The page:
Having a well-designed website plays a big role in increasing traffic, building authority, and earning customer loyalty. The design of your website can attract or frustrate the people who visit the website which determines how much of your product or service you sell, how much viewership you earn (or lose), and which sponsors or advertisers want to partner with your website. Regardless of the goal of your website, its design will support that goal or it will hold it back. There are many trends of website design which were once acceptable, ignorable, or even desirable. Just like the trends in home design, clothing, or music and film, website trends fade over time. Just as your manner of dress or the way you decorate your home has evolved year after year, your website should too. Because of this, we rounded up some of the worst outdated, harmful, or unnecessary trends of the past few years that you should eliminate from your repertoire before the new year.
UI / UX Design
As a graphic or web designer, one of your greatest challenges is to properly illustrate and visualize a project for a current or potential client. Because they are able to visualize all of your ideas, designs and functionality, wireframing tools can package all of this information and make it highly presentable. This is especially the case for clients that may not be experts in design and UX/UI who really need to see the difference.
We don’t have a lot of time. Even as you read through this article, you’re already noticing your desktop notifications piling up, watching your slack messages grow and hearing your phone buzz with more engagements and tasks that need to be added to your never-ending to-do list. This mounting pressure is what makes crucial tasks such as evaluating your site’s UX, seem like a frivolous use of time. The fact is, all of the work you’re putting into graphic design, content creation, web development, SEO, social media marketing and paid ads, could all be for naught if you don’t button up your UX.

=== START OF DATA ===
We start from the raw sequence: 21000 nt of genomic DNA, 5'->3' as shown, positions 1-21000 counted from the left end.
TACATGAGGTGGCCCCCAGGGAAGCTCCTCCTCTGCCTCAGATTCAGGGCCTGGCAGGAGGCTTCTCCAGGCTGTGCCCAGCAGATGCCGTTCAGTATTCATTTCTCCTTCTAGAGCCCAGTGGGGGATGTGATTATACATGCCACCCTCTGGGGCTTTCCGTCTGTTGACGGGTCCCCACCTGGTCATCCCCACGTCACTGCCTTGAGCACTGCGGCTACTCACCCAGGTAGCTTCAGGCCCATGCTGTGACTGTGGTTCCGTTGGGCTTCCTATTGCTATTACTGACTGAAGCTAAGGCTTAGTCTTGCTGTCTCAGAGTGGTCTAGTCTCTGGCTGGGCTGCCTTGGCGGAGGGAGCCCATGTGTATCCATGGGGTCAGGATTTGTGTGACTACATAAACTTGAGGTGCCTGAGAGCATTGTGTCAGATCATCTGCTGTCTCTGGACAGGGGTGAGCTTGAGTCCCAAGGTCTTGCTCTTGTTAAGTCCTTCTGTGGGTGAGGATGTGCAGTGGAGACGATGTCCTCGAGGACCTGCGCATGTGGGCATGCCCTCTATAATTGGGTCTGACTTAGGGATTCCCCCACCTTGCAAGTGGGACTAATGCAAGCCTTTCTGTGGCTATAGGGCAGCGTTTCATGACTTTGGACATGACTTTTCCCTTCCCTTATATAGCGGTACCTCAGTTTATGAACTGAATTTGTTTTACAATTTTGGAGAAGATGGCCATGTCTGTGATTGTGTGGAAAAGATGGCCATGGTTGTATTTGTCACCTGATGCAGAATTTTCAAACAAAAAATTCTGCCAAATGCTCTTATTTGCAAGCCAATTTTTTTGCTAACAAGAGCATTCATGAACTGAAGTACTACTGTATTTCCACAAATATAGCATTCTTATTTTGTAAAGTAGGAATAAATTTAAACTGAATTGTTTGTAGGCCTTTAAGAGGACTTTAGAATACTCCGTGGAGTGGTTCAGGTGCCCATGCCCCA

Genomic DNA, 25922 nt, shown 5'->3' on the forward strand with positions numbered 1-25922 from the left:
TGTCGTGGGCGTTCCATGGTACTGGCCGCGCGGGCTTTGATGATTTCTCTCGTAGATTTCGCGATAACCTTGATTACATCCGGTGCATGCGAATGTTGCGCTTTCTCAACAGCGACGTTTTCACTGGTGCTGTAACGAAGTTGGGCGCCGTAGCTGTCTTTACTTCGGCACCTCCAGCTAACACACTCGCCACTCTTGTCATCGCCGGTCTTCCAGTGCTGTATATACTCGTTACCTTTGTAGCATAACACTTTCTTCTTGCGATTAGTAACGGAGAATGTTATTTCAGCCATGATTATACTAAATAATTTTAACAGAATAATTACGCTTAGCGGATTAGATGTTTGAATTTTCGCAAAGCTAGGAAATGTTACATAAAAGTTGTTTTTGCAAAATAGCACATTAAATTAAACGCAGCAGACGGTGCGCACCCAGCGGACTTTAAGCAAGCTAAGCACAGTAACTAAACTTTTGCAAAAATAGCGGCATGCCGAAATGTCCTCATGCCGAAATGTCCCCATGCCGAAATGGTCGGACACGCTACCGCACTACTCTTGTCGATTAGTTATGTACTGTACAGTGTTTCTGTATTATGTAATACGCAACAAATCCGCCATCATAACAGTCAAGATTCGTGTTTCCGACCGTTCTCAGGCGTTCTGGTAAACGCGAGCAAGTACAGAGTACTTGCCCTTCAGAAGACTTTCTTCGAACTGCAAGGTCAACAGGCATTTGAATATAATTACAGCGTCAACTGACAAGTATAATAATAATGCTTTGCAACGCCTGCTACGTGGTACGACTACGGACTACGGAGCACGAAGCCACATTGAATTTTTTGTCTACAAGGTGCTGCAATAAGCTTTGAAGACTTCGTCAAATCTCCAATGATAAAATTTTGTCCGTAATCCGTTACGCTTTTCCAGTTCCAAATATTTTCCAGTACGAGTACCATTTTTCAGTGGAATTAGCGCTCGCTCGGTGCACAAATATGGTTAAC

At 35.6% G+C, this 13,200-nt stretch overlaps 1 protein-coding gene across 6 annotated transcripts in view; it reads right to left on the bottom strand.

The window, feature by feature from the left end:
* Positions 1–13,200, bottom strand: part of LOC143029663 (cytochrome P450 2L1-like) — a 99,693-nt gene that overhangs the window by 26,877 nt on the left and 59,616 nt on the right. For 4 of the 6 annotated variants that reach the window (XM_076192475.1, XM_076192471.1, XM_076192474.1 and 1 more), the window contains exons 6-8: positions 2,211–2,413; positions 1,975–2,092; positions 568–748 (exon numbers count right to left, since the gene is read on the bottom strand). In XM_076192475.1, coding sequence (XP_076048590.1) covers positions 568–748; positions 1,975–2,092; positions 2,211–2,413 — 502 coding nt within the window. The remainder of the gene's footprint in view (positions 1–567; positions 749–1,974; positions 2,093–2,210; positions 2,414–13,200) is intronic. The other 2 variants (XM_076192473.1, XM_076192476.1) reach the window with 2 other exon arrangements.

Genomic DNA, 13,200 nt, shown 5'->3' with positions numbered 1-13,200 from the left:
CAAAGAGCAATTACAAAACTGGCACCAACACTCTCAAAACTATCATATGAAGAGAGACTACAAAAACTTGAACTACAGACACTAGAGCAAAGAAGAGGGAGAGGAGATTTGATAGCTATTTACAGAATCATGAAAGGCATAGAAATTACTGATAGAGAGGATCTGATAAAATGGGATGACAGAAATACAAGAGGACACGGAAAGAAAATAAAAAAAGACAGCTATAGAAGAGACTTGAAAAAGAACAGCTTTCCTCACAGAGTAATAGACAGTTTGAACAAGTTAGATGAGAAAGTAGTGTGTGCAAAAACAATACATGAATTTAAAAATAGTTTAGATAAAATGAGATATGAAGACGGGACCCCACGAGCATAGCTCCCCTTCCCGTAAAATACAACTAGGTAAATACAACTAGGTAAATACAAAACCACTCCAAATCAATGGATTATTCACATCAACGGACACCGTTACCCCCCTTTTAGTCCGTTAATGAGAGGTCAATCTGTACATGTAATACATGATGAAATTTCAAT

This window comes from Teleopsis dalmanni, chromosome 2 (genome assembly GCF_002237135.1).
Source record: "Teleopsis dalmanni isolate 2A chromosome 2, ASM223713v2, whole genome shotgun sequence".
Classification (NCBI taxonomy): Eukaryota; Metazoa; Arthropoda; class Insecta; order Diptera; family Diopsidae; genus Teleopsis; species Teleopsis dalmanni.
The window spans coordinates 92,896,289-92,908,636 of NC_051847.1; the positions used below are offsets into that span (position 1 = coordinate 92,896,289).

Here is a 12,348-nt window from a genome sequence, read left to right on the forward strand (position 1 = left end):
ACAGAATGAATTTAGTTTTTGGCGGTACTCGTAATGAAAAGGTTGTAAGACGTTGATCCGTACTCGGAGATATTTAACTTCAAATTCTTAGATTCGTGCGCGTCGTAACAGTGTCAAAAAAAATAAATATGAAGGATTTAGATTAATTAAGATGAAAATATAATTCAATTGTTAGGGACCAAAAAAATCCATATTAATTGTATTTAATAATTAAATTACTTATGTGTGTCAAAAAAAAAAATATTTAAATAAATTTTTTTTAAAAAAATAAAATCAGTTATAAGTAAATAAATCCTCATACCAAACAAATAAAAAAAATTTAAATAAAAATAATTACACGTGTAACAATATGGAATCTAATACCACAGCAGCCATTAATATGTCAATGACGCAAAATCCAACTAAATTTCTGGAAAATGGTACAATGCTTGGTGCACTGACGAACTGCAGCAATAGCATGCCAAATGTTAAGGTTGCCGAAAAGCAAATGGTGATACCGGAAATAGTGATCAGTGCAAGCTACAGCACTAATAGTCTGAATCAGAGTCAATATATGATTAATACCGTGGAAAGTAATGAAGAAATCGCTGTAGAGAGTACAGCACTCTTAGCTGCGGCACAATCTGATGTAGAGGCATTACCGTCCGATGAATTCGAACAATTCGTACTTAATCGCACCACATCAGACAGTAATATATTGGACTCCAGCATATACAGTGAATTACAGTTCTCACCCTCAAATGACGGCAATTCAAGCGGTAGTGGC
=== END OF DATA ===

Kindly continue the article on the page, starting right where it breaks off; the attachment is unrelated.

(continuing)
For seasoned graphic designers, web designers and online marketers, you’ve worked closely enough on website projects to understand the responsibilities that fall on graphic designers and web designers both similarly and separately. For those that are looking to get into the graphic design profession or have yet to work with both a graphic and web designer on a project, it’s important to understand where these experts can and can’t overlap and how you can benefit from leaning towards a graphic designer or web designer.
Whether you have or have yet to work with a graphic designer, you may have a few assumptions or preconceived notions about the type of people graphic designers are and what it’s like working with a graphic designer. Whether it’s a graphic designer or any other professional, it’s not wise to assume anything about a coworker or freelancer. This can lead to poor collaborations, miscommunications and false expectations about pricing, deadlines and quality. It’s best to come in to any new partnership with a clean slate because individuals are unique and each project is unique.
You may also be considering a career as a graphic designer. Rather than make assumptions, consider what professional graphic designers have to say about their profession.
You might be familiar with the term user experience (or UX).
Recently, its importance in website design has been emphasized.
As a business, understanding the importance of UX will assist you to improve your website and, as a result, your conversion rate.